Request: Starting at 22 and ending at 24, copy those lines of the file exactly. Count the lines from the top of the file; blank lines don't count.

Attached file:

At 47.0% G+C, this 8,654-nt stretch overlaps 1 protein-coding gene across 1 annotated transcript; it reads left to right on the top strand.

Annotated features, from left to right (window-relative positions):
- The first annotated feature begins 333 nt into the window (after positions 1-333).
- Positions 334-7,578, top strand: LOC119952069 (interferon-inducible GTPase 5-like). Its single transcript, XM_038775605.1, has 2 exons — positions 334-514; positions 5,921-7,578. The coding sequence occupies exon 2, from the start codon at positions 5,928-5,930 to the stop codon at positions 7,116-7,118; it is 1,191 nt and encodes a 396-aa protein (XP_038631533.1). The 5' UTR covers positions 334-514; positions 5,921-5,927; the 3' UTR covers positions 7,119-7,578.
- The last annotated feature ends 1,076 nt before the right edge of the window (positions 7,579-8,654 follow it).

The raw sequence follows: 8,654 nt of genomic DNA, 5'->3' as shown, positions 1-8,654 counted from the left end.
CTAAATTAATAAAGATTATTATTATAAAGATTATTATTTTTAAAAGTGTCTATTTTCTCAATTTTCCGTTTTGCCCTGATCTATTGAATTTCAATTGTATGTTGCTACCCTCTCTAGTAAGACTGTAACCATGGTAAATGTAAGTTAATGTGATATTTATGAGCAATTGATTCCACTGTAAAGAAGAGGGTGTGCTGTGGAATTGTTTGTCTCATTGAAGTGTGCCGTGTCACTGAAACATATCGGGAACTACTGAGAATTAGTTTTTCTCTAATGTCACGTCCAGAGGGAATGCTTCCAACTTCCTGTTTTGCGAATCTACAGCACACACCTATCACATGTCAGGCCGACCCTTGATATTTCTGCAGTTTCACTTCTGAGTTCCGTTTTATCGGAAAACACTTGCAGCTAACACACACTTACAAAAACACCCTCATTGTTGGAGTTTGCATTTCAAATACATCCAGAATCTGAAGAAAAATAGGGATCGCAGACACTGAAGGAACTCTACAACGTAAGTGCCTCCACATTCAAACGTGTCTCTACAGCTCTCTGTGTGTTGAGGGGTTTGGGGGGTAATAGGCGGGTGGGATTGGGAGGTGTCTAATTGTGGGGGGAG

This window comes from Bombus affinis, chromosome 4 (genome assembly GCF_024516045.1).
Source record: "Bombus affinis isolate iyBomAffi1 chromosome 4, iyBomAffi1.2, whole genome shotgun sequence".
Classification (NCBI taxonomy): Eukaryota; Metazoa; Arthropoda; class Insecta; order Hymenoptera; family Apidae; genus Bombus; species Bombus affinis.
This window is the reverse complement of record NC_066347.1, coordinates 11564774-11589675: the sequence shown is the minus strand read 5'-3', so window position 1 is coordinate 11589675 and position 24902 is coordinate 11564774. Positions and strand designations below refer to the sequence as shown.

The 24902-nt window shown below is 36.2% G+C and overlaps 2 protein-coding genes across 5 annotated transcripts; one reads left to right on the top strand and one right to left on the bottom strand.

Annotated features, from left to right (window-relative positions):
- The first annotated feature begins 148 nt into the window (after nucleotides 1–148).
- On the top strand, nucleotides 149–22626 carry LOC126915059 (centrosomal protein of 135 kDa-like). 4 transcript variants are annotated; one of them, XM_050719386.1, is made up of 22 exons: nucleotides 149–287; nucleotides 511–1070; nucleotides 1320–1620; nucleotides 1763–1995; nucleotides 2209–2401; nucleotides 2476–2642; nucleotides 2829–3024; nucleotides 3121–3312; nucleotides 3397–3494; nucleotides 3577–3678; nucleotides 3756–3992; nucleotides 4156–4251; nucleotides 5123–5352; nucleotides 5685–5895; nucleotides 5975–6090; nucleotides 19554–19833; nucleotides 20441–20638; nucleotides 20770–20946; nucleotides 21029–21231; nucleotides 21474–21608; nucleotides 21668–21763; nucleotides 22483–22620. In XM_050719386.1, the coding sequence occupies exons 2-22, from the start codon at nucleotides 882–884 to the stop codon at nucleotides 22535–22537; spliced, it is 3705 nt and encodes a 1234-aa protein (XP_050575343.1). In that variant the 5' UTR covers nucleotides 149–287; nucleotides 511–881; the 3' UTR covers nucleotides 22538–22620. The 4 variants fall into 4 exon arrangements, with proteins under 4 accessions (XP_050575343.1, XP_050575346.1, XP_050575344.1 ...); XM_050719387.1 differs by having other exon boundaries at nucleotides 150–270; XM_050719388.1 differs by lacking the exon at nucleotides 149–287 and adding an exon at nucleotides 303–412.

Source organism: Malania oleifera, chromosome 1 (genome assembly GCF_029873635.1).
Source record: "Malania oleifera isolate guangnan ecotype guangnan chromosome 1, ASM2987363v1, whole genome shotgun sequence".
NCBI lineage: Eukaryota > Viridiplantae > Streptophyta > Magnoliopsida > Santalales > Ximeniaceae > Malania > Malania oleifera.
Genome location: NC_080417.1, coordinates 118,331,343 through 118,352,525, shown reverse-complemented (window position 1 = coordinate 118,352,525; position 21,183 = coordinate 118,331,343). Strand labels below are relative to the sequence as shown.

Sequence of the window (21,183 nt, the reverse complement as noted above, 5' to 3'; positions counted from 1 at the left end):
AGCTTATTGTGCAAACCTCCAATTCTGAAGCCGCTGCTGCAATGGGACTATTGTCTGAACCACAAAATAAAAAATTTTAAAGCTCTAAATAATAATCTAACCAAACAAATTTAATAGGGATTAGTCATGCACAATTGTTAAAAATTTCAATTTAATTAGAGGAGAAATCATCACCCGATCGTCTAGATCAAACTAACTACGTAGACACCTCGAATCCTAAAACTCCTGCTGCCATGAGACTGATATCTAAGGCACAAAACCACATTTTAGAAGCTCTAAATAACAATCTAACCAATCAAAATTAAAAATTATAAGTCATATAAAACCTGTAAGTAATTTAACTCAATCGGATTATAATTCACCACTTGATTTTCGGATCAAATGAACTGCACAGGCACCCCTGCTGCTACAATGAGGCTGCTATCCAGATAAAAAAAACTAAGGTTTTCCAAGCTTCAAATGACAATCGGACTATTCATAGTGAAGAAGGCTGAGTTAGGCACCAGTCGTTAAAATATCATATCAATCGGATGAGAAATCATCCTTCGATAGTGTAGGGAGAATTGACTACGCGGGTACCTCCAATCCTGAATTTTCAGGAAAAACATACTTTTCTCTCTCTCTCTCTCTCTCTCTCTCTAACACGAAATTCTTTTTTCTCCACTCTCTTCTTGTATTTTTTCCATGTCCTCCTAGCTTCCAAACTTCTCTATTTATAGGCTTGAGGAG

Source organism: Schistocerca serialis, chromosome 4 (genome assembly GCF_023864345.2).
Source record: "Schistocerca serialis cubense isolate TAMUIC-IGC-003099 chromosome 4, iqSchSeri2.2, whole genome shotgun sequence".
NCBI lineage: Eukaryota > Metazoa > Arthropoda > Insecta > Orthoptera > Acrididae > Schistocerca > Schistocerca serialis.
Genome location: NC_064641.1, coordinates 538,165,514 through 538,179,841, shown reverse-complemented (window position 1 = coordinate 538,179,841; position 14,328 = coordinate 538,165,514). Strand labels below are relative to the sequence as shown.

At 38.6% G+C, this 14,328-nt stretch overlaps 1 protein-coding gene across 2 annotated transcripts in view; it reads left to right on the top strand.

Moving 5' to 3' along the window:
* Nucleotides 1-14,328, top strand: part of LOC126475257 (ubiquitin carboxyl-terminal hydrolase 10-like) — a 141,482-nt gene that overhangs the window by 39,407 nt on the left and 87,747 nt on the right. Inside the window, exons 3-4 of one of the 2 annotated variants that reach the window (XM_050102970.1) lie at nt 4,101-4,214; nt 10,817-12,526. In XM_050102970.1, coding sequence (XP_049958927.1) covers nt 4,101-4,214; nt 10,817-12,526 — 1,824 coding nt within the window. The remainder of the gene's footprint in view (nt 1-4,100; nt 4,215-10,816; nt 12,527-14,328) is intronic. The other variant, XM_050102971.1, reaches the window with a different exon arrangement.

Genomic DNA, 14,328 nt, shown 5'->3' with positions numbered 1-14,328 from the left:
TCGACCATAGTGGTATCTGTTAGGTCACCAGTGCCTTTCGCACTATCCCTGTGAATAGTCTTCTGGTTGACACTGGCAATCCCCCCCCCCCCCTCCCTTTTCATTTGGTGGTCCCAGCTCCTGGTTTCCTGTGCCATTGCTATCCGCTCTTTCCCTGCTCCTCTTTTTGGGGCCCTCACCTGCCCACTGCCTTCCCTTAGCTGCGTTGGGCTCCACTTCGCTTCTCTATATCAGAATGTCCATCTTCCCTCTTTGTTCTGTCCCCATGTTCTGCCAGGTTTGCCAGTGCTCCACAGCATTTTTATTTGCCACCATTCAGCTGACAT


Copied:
Source organism: Schistocerca serialis, chromosome 4 (genome assembly GCF_023864345.2).
Source record: "Schistocerca serialis cubense isolate TAMUIC-IGC-003099 chromosome 4, iqSchSeri2.2, whole genome shotgun sequence".
NCBI lineage: Eukaryota > Metazoa > Arthropoda > Insecta > Orthoptera > Acrididae > Schistocerca > Schistocerca serialis.